Assets Flood to Europe
How did market participants react to the ECB’s 1.1 trillion euro QE-styled asset purchase plan? By pouring money into European stocks.
Europe focused stock ETFs (NYSEARCA:VGK) collectively raked in 65% of all global ETP asset flow last week, gaining just over $4 billion in new assets.
Despite reluctance by Germany (NYSEARCA:EWG), the ECB pledged to buy 60 billion euros of EU assets every month through September 2016. The monthly breakdown will consist of 45 billion euros of sovereign debt, 5 billion euros of corporate and agency bonds, and 10 billion euros for asset backed securities.
Over the past year, European stocks have lagged by falling around 2% in value while Asian stocks (NYSEARCA:VPL) have increased almost 3% and the total U.S. stock market (NYSEARCA:SCHB) has jumped 15.69%.
On August 4, we published a video “Why the Euro Has Made a Major Top” when the Euro CurrencyShares (NYSEARCA:FXE) traded near $132. Since then, euro has fallen 16% while certain ETFs that gain when euro falls (NYSEARCA:EUO) have jumped almost 40%.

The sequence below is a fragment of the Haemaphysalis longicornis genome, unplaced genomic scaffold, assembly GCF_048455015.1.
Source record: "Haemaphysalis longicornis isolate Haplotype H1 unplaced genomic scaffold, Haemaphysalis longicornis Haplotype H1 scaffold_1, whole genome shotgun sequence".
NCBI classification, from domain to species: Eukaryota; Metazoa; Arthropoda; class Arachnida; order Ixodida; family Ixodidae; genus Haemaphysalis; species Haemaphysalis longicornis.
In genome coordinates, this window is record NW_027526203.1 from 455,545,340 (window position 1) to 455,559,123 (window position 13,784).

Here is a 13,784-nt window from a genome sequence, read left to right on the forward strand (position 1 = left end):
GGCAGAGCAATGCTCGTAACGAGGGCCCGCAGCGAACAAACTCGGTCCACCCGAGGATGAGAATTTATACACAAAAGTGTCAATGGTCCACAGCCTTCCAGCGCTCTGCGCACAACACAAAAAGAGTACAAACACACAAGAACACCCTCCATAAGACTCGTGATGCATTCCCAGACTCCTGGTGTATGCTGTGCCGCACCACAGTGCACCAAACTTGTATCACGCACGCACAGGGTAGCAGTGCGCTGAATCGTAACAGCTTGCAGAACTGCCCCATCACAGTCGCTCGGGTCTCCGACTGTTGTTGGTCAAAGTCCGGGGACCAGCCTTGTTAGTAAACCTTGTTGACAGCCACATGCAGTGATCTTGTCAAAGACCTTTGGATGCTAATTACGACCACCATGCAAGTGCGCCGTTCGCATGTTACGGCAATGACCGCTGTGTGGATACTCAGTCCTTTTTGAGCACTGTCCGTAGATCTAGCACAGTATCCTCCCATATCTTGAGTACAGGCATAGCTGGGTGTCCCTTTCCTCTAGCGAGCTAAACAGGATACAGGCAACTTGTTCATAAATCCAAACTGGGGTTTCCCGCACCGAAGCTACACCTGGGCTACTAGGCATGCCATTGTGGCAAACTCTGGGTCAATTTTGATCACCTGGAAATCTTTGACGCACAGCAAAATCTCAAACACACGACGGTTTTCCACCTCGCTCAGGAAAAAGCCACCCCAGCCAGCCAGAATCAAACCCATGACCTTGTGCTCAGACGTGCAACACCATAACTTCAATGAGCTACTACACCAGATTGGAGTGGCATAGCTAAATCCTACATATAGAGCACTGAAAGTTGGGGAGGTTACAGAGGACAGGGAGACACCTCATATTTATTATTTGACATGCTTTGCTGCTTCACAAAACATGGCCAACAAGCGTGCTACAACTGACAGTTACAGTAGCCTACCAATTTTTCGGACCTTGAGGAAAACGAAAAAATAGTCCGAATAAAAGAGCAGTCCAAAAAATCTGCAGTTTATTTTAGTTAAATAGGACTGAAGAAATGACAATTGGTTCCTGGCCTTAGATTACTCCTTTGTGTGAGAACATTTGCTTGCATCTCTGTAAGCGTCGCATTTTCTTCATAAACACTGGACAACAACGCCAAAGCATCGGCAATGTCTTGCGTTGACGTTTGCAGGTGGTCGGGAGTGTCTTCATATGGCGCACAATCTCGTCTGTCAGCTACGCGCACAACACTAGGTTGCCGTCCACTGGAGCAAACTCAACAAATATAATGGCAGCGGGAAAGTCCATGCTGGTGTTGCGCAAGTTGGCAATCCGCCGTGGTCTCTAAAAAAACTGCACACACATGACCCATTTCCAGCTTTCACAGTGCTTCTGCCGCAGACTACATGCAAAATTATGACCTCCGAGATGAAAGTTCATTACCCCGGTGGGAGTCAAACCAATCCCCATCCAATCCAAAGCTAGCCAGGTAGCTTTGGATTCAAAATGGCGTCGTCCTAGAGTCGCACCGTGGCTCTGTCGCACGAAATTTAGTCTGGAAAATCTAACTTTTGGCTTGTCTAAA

Meanwhile, weekly asset outflows topped $5.4 billion in North America, with most outflows exiting the SPDR S&P 500 (NYSEARCA:SPY) and the Nasdaq-100 (NasdaqGM:QQQ).
On the fixed income side, assets in short-term bond ETFs like the First Trust Enhanced Short Maturity ETF (NasdaqGM:FTSM) jumped 345% while assets in the iShares Short Treasury Bond ETF (NYSEARCA:SHV) rose 21%.
Aggregate global asset flow totaled $6.2 billion for the week ending Jan. 23, 2015, according to Markit.
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